[EM] Some observations from today's German elections
heitzig-j at web.de
Sun Sep 18 13:42:49 PDT 2005
Here's some remarkable observations from today's elections for German
- Both major factions (Social Democrats SPD vs. Christian Democrats CDU
+ Christian Socialists CSU) have lost many votes compared to the 2002
elections and are now, according to the last prognoses, very close
(34.2% vs. 35% of the vote). Nevertheless, both their candidates for
office of chancellor (Chancellor Gerhard Schröder, Angela Merkel) have
declared already that they consider the vote a clear mandate for the
- Traditionally, the largest faction in parliament tries to build a
coalition to elect their candidate for chancellor. At the moment, this
seems to be the CDU/CSU faction. However, because CDU and CSU are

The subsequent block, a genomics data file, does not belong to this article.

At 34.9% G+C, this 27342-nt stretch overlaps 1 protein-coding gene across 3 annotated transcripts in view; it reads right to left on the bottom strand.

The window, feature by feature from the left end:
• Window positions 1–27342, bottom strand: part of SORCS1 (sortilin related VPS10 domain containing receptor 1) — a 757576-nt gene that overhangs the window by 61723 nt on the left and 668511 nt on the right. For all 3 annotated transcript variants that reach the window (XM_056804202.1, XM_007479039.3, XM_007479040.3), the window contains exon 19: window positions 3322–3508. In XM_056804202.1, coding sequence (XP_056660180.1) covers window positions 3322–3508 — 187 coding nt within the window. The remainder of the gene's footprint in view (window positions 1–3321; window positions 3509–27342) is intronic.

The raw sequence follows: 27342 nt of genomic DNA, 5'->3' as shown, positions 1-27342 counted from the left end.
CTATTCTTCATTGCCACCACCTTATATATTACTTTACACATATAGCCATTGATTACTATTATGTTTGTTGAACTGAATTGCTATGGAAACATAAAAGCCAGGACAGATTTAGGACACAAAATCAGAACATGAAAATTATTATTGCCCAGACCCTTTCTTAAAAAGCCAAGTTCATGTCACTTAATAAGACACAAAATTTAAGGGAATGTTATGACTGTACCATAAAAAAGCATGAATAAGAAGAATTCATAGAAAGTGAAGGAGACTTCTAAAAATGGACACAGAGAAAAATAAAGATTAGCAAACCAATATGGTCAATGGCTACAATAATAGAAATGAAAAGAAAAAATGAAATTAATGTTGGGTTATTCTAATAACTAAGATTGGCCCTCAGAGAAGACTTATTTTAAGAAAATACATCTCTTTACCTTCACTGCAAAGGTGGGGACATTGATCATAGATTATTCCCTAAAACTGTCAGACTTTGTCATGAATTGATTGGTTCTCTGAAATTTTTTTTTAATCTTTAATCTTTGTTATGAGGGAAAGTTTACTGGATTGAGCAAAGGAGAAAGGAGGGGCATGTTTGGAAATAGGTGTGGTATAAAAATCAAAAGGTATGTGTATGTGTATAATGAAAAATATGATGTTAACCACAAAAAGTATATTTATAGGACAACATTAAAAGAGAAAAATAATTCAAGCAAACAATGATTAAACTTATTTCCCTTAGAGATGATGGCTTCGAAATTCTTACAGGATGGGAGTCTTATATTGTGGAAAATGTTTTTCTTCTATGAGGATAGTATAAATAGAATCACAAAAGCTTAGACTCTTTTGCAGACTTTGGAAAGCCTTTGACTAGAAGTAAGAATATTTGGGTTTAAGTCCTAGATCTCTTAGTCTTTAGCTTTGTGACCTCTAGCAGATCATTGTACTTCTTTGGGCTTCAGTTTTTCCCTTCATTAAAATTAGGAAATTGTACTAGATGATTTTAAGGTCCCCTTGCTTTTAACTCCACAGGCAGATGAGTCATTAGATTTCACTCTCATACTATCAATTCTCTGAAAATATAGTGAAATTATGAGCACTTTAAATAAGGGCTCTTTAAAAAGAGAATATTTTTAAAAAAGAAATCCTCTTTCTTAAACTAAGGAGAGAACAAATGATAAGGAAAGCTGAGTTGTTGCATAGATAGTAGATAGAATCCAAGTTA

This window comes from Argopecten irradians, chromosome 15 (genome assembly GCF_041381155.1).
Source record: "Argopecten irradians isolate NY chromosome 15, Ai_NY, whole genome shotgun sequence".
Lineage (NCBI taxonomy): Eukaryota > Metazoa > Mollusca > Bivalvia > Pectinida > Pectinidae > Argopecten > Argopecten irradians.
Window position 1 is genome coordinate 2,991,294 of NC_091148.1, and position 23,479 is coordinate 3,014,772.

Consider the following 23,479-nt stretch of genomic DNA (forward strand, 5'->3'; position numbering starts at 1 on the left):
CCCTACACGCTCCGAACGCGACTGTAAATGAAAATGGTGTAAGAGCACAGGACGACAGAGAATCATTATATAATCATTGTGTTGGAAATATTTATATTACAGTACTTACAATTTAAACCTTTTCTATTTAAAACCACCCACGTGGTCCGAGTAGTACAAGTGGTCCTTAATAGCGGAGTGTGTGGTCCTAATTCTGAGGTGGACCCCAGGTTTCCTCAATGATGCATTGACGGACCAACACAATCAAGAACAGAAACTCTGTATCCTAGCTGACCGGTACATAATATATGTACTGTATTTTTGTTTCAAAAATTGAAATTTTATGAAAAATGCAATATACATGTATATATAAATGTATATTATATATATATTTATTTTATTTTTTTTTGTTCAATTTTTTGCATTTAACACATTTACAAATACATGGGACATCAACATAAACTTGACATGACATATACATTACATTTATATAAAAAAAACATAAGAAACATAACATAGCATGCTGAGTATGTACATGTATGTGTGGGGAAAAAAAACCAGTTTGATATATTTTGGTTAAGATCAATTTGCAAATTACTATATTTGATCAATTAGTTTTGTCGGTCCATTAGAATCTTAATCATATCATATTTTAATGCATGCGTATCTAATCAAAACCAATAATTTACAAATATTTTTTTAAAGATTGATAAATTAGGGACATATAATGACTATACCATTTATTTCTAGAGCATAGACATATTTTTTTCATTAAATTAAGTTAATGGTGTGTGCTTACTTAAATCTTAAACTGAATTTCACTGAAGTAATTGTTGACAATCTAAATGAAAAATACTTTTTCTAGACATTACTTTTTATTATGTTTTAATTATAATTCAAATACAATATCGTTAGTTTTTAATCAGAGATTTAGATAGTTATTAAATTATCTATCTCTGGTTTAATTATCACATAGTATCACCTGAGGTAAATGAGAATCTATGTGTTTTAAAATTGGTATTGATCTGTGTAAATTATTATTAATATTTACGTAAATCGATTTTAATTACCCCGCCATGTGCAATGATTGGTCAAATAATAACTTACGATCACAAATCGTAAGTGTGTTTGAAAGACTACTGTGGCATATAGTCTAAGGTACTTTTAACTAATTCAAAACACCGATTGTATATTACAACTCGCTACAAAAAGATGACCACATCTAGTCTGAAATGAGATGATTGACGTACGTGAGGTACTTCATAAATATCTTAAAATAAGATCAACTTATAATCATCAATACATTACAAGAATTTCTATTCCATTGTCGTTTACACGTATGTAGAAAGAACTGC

actually two parties with independent programs, the SPD now argues that
the chancellor should be the candidate from the largest *party*, which
at the moment is the SPD.
- The new German parliament will consist of five factions: SPD and
CDU/CDU with somewhat more than one third of the seats each, and Free
Democrats (FDP), Greens, and Leftists with about 10% of the seats each.
It is not clear how these five factions fit into a one- or
two-dimensional political sprectrum, so there are a large number of
technically possible and politically not a priori unthinkable
coalitions. Technically, there are seven possible *critical* coalitions
(critical coalition = subset of the set of factions which has a majority
of the seats but no strict subset has a majority of the seats), of which
only three seem unthinkable, leaving as possible critical coalitions the
SPD+Greens+Leftists (some consider this also unthinkable)
Following Banzhaf, this would mean that the factions which build the
current government, SPD and Greens, each still have the most power:
SPD and Greens each belong to 3 possible critical coalitions,
CDU/CSU and FDP each belong to only 2 possible critical coalitions.
The Leftists belong to only 1 possible critical coalition.
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